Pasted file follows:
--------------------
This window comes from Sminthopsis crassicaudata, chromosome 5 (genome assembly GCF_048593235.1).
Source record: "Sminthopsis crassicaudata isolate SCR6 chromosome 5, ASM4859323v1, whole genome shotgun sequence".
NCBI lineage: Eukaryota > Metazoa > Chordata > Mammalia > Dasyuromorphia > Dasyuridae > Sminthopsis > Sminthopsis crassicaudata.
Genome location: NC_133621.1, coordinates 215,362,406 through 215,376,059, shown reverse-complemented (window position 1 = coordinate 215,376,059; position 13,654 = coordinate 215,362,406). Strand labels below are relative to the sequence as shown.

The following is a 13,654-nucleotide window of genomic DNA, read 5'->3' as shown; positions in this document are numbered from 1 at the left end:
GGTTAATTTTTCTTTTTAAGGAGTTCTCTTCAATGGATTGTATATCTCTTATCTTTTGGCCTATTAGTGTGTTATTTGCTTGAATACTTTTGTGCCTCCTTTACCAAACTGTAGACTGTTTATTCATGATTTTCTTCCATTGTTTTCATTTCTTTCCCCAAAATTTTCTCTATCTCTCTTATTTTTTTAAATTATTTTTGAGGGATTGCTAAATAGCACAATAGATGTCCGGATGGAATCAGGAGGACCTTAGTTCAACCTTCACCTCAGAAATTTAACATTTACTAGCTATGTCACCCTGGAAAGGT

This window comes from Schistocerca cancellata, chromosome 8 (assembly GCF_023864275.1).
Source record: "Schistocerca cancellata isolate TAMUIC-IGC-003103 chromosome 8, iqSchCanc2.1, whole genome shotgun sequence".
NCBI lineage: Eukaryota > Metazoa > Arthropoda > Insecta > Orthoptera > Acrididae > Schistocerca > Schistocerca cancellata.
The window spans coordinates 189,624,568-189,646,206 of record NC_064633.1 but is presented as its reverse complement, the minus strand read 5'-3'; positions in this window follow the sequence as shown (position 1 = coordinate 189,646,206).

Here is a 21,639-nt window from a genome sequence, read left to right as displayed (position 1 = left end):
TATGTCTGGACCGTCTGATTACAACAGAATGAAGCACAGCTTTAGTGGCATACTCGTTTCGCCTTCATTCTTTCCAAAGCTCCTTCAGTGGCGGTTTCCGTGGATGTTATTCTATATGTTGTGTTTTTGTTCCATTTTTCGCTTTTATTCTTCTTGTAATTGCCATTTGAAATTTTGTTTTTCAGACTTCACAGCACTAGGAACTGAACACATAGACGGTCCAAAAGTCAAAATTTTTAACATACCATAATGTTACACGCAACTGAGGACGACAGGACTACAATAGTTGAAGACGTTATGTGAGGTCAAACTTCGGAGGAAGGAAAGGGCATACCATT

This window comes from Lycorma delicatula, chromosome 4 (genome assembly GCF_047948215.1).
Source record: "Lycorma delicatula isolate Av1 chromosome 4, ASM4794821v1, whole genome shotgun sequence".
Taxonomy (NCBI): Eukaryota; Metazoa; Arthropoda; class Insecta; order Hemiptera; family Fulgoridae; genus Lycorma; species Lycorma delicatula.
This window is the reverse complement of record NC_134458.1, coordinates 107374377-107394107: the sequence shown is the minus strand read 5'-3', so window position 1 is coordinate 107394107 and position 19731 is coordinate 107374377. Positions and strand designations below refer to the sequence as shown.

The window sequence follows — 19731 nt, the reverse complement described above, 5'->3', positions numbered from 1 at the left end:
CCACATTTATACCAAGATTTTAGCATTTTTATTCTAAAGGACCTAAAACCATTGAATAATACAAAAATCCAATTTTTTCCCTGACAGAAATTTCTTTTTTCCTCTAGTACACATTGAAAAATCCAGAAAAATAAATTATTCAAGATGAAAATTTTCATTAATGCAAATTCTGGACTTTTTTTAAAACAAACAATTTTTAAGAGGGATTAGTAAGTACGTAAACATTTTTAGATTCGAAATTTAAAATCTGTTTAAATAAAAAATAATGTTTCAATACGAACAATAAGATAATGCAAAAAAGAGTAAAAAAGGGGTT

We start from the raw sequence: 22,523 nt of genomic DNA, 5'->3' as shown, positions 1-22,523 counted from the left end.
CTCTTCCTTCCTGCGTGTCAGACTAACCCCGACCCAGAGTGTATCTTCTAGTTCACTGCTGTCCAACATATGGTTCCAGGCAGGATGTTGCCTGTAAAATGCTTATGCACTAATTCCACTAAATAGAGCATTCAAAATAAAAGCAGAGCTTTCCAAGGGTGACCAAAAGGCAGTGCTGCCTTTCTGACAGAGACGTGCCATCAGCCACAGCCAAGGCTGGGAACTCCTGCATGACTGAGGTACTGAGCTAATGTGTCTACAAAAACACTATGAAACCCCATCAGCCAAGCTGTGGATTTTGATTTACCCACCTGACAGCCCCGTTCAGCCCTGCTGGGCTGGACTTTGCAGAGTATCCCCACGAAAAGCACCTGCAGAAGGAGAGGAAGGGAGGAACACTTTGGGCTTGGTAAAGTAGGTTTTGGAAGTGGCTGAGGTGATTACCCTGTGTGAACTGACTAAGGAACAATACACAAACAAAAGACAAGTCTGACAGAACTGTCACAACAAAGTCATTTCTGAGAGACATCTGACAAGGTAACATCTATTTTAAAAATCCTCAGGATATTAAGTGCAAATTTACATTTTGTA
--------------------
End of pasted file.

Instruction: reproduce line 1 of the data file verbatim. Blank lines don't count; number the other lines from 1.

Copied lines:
This window comes from Sminthopsis crassicaudata, chromosome 5 (genome assembly GCF_048593235.1).